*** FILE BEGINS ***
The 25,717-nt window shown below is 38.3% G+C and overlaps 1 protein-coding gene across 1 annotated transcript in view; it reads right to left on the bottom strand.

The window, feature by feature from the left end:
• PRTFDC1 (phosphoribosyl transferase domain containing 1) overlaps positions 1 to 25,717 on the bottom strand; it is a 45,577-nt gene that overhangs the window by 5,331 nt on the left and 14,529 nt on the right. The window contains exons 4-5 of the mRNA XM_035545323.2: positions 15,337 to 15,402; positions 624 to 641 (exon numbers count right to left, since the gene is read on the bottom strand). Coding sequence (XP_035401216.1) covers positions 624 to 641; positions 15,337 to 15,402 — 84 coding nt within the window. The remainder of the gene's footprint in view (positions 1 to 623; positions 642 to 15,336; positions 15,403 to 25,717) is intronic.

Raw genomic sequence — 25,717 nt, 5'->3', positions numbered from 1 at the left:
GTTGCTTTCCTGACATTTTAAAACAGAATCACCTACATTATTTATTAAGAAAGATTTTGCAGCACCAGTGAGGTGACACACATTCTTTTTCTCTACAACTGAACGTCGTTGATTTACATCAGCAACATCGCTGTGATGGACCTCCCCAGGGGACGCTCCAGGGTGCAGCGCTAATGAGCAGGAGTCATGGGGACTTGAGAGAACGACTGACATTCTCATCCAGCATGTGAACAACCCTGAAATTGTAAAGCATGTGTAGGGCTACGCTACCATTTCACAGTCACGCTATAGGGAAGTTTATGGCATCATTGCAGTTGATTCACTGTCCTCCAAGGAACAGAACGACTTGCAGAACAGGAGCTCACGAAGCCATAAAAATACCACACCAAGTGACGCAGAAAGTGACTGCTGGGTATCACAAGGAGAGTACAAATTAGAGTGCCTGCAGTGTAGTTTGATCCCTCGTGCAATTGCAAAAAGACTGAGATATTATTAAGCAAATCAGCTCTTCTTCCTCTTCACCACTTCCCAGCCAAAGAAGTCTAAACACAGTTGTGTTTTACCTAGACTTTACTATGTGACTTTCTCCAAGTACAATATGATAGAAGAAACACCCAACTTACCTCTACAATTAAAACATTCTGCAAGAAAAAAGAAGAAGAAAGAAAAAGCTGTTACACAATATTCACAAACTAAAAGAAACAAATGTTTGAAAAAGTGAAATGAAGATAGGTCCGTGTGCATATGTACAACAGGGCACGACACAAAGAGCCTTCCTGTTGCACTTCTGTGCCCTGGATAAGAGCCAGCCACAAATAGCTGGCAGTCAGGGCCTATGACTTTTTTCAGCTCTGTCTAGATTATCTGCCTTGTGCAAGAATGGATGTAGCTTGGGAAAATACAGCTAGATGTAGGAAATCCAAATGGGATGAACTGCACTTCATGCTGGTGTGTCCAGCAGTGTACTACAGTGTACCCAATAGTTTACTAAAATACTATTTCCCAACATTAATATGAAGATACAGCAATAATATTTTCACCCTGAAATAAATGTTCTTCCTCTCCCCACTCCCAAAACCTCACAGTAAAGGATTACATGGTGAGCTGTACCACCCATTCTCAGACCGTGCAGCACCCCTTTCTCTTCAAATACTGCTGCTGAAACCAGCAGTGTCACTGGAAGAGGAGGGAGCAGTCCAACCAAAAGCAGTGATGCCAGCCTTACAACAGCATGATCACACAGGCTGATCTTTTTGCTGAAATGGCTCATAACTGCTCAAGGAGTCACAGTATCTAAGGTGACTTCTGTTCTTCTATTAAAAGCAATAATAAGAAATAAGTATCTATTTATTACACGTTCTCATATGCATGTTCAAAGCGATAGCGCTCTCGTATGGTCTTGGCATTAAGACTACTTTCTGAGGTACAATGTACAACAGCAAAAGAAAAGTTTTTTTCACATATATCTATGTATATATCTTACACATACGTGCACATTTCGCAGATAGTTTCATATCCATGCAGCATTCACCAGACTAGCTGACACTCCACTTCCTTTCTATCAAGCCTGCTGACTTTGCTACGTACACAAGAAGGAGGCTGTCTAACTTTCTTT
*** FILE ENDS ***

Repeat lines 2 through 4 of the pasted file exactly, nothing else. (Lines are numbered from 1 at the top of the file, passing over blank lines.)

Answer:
The window, feature by feature from the left end:
• PRTFDC1 (phosphoribosyl transferase domain containing 1) overlaps positions 1 to 25,717 on the bottom strand; it is a 45,577-nt gene that overhangs the window by 5,331 nt on the left and 14,529 nt on the right. The window contains exons 4-5 of the mRNA XM_035545323.2: positions 15,337 to 15,402; positions 624 to 641 (exon numbers count right to left, since the gene is read on the bottom strand). Coding sequence (XP_035401216.1) covers positions 624 to 641; positions 15,337 to 15,402 — 84 coding nt within the window. The remainder of the gene's footprint in view (positions 1 to 623; positions 642 to 15,336; positions 15,403 to 25,717) is intronic.

Raw genomic sequence — 25,717 nt, 5'->3', positions numbered from 1 at the left: